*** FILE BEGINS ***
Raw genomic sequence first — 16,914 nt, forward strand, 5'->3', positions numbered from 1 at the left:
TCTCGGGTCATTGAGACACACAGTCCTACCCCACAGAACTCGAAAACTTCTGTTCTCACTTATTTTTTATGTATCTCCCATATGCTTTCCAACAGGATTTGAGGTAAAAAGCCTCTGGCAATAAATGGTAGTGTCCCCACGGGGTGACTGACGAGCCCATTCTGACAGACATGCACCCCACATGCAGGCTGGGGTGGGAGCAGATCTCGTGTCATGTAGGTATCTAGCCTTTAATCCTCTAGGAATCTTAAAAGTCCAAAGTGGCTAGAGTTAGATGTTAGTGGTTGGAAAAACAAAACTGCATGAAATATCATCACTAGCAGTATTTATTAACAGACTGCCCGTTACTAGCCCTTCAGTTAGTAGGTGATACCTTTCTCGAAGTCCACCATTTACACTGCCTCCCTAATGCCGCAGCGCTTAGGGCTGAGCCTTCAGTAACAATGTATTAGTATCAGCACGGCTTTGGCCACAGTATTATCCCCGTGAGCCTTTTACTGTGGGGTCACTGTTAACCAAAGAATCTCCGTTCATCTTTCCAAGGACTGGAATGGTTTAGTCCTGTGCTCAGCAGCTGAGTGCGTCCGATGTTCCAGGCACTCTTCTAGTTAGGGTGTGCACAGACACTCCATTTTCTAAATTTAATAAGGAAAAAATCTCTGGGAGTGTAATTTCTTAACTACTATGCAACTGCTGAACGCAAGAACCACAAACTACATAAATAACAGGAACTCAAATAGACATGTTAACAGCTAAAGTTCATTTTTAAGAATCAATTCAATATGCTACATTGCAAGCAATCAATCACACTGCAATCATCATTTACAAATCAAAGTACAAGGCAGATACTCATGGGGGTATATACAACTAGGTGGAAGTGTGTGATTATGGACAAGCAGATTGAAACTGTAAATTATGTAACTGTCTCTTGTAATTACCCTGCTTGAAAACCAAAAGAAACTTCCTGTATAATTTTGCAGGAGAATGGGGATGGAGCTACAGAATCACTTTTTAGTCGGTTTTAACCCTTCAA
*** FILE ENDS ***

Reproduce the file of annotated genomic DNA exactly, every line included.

Raw genomic sequence first — 16,914 nt, forward strand, 5'->3', positions numbered from 1 at the left:
TCTCGGGTCATTGAGACACACAGTCCTACCCCACAGAACTCGAAAACTTCTGTTCTCACTTATTTTTTATGTATCTCCCATATGCTTTCCAACAGGATTTGAGGTAAAAAGCCTCTGGCAATAAATGGTAGTGTCCCCACGGGGTGACTGACGAGCCCATTCTGACAGACATGCACCCCACATGCAGGCTGGGGTGGGAGCAGATCTCGTGTCATGTAGGTATCTAGCCTTTAATCCTCTAGGAATCTTAAAAGTCCAAAGTGGCTAGAGTTAGATGTTAGTGGTTGGAAAAACAAAACTGCATGAAATATCATCACTAGCAGTATTTATTAACAGACTGCCCGTTACTAGCCCTTCAGTTAGTAGGTGATACCTTTCTCGAAGTCCACCATTTACACTGCCTCCCTAATGCCGCAGCGCTTAGGGCTGAGCCTTCAGTAACAATGTATTAGTATCAGCACGGCTTTGGCCACAGTATTATCCCCGTGAGCCTTTTACTGTGGGGTCACTGTTAACCAAAGAATCTCCGTTCATCTTTCCAAGGACTGGAATGGTTTAGTCCTGTGCTCAGCAGCTGAGTGCGTCCGATGTTCCAGGCACTCTTCTAGTTAGGGTGTGCACAGACACTCCATTTTCTAAATTTAATAAGGAAAAAATCTCTGGGAGTGTAATTTCTTAACTACTATGCAACTGCTGAACGCAAGAACCACAAACTACATAAATAACAGGAACTCAAATAGACATGTTAACAGCTAAAGTTCATTTTTAAGAATCAATTCAATATGCTACATTGCAAGCAATCAATCACACTGCAATCATCATTTACAAATCAAAGTACAAGGCAGATACTCATGGGGGTATATACAACTAGGTGGAAGTGTGTGATTATGGACAAGCAGATTGAAACTGTAAATTATGTAACTGTCTCTTGTAATTACCCTGCTTGAAAACCAAAAGAAACTTCCTGTATAATTTTGCAGGAGAATGGGGATGGAGCTACAGAATCACTTTTTAGTCGGTTTTAACCCTTCAA